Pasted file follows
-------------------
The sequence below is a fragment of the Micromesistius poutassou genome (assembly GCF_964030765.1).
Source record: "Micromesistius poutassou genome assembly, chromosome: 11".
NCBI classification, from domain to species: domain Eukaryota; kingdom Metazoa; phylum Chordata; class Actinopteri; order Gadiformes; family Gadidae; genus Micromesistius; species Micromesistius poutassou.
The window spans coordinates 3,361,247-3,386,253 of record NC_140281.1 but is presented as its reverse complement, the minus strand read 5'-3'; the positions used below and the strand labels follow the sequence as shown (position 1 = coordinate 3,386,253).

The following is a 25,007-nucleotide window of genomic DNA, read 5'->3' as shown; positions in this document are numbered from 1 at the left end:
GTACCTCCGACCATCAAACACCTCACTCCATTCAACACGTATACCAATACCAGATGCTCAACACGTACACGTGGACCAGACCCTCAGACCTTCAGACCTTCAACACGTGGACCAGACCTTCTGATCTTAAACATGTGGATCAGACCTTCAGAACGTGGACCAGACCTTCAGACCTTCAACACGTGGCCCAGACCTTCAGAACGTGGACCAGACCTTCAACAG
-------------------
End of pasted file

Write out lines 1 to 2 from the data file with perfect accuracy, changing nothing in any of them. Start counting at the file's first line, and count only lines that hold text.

The sequence below is a fragment of the Micromesistius poutassou genome (assembly GCF_964030765.1).
Source record: "Micromesistius poutassou genome assembly, chromosome: 11".